Close
Current temperature in Boston - 62 °
BECOME A MEMBER
Get access to a personalized news feed, our newsletter and exclusive discounts on everything from shows to local restaurants, All for free.
Already a member? Sign in.
The Bay State Banner
BACK TO TOP
The Bay State Banner
POST AN AD SIGN IN

Trending Articles

A makeover for playwright Arthur Miller

Progress made in BPS superintendent search

Suffolk DA candidates clash in forum

READ PRINT EDITION

Students press House for education funds

Senate education bill languishes in House

Saphia Suarez
Students press House for education funds
Students demonstrate for increased education funding in front of the State House. Photo credit: Saphia Suarez

Last Tuesday, dozens of school students from a South End after-school program demonstrated outside the State House, holding a talent show on the front steps to press the Legislature to increase funding for public schools.

Sharing what they hope to be when they grow up as they introduced themselves, the students invited legislators to the show, hoping to convince House leaders to vote on and pass An Act Modernizing the Foundation Budget for the 21st Century, which would provide what advocates say is a more accurate budget for public education in Massachusetts and fix the $1 billion to $2 billion gap in the current education budget.

Students demonstrate for increased education funding in front of the State House. Photo credit: Saphia Suarez

Students demonstrate for increased education funding in front of the State House. Photo credit: Saphia Suarez

The Senate passed the bill in a unanimous vote last month, but House leadership has given no indication they will take the matter up before the current session ends July 31. A budget amendment with language similar to the Senate bill gained 88 House sponsors, but the language was not included in the latest version of the House budget. Another bill with language similar to the Senate bill has languished in the House with no action taken.

Activists at last week’s dem-
onstration said they hoped to pressure legislators to take action.

“It’s clear that if they’re not going to vote on it, it means that education and our kids aren’t their priority,” said Ariel Branz, a parent organizer with the St. Stephen’s after-school program.” We want them to prioritize our kids’ future.”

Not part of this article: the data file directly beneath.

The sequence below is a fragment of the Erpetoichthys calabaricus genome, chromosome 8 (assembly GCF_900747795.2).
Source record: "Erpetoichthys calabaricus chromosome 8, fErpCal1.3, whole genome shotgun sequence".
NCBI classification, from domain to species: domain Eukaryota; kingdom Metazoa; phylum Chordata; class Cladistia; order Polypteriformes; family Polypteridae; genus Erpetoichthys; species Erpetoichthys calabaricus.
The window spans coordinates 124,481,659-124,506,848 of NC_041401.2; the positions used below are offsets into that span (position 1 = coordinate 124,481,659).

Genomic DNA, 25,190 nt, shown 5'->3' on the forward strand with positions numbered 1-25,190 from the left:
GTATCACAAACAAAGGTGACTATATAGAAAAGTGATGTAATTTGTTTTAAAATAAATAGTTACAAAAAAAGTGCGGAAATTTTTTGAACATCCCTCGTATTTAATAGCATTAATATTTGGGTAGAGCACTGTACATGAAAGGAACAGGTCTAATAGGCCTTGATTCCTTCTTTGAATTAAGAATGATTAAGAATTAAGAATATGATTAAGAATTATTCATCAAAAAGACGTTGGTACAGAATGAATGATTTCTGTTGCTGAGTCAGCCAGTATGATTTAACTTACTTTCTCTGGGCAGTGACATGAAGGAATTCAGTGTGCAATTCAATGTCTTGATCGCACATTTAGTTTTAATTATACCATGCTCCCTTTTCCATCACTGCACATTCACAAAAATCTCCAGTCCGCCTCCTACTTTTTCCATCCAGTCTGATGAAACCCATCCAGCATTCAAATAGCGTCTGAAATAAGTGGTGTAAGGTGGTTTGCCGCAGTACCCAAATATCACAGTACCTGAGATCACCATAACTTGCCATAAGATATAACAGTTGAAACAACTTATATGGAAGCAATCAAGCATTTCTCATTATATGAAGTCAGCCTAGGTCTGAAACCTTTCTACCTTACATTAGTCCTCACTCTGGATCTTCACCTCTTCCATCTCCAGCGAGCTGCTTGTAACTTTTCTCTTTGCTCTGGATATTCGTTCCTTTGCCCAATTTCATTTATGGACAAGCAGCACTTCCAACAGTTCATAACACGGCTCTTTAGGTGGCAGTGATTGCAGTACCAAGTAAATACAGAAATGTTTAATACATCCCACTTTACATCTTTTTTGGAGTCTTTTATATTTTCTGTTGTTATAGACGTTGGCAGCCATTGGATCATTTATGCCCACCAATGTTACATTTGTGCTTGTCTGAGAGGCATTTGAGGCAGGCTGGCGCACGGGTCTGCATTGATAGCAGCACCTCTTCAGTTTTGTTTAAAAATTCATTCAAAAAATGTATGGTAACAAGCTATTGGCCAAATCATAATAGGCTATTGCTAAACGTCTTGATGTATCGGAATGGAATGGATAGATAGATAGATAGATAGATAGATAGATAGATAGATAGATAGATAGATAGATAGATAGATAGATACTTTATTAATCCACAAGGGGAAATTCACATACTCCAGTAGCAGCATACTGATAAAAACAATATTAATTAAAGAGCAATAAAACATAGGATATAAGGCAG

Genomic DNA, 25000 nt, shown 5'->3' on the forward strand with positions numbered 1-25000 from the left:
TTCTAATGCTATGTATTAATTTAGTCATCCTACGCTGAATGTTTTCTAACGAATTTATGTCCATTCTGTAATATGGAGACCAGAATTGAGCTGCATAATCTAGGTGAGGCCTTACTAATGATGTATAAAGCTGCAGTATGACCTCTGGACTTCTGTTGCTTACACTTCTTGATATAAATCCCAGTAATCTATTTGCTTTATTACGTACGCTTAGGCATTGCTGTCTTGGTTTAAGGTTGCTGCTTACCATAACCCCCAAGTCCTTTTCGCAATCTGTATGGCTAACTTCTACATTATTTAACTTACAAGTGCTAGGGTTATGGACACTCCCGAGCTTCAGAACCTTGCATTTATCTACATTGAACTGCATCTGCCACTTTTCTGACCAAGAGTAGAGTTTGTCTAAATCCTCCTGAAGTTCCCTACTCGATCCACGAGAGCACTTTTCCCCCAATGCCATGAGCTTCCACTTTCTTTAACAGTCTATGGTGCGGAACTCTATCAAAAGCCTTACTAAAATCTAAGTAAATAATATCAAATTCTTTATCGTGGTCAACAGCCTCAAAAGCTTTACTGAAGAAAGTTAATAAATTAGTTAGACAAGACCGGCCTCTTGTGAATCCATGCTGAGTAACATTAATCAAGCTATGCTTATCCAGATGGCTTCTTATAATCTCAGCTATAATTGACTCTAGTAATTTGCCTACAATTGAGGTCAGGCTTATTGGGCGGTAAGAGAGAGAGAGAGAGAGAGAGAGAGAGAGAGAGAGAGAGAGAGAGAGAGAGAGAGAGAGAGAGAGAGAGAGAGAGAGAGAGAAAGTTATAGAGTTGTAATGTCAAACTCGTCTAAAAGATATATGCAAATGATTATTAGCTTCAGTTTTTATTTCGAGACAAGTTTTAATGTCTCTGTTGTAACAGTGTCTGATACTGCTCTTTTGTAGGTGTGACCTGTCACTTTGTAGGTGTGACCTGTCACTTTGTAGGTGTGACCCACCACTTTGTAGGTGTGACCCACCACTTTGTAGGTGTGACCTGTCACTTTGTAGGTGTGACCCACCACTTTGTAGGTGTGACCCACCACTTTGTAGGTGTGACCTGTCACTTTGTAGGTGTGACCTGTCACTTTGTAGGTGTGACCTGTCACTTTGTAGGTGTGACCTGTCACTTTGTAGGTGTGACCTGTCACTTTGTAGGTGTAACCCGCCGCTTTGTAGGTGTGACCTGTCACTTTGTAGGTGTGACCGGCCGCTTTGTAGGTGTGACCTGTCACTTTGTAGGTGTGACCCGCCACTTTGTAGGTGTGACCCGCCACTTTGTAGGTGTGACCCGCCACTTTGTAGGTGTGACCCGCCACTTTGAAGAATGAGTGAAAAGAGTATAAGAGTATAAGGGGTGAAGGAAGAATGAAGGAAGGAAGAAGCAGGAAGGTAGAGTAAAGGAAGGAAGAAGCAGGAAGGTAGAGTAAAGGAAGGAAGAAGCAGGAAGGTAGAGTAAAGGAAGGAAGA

The talent show was aimed at getting the attention of legislators, several of whom stopped by to listen.

“We know that are public school students are super talented, and we also know that their schools are underfunded, and so they’re not given the opportunities that they deserve,” Branz said. “That’s why we’re here, to show our students’ talents and to say, it’s time to step up and invest in the future of our kids. We’re calling on Speaker [Robert] DeLeo and the rest of the House leadership to bring the bill to a vote.”

Disproportionate impact

The gap between the chapter 70 funds the state allocates to districts and the actual cost of running the districts affects schools across the state, but the shortfall disproportionately affects schools in low-income communities. Special education and English language learner programs are in higher demand in low-income communities. As the number of English language learners and special education students has increased, so too has the cost of health care, further straining school budgets. Yet the state’s education budget has not accounted for these factors. In fact, the budget has not been amended or updated since 1993, when the foundation budget for education was created.

The Act Modernizing the Foundation Budget for the 21st Century implements the recommendations made by the Foundation Budget Review Commission, which found that the old formula was underestimating the cost of public education by up to $2 billion.

“We’ve noticed how some schools have become more underfunded,” said Valentina, a senior at the John D. O’Bryant School of Mathematics and Science and a youth organizer at St. Stephens.

Valentina and the other high school organizers planned this action after realizing that a lot of their other efforts to call attention to this bill were going largely unnoticed.

“We decided that it would be more powerful if we have little kids who are affected by this, probably more than us, [at the center of this action],” said Michelle, another teen organizer.

Michelle and her friends are almost done with high school, and said they knew their younger siblings and the elementary school students at St. Stephen’s would be most affected by this bill.

The talent show stars themselves were acutely aware of the impact of this bill on their public education.

“We’re here to show them that we have talent and we need them to give public schools more money,” said Adrian M., a fifth-grader at the Hurley School.

When one of the counselors brought him over to talk to the Banner, the counselor mentioned that Adrian wants to be mayor when he’s older. The boy quickly shook his head and said he was aiming much higher than that.

However, the new education bill might not be on the House docket this year. With this year’s legislative session coming to a close later this month, chances are slim that House leaders will bring the bill to a vote. St. Stephen’s held their event in advance of the House debate last Thursday with the hope that the House would discuss the bill, but the topic never made it to the floor.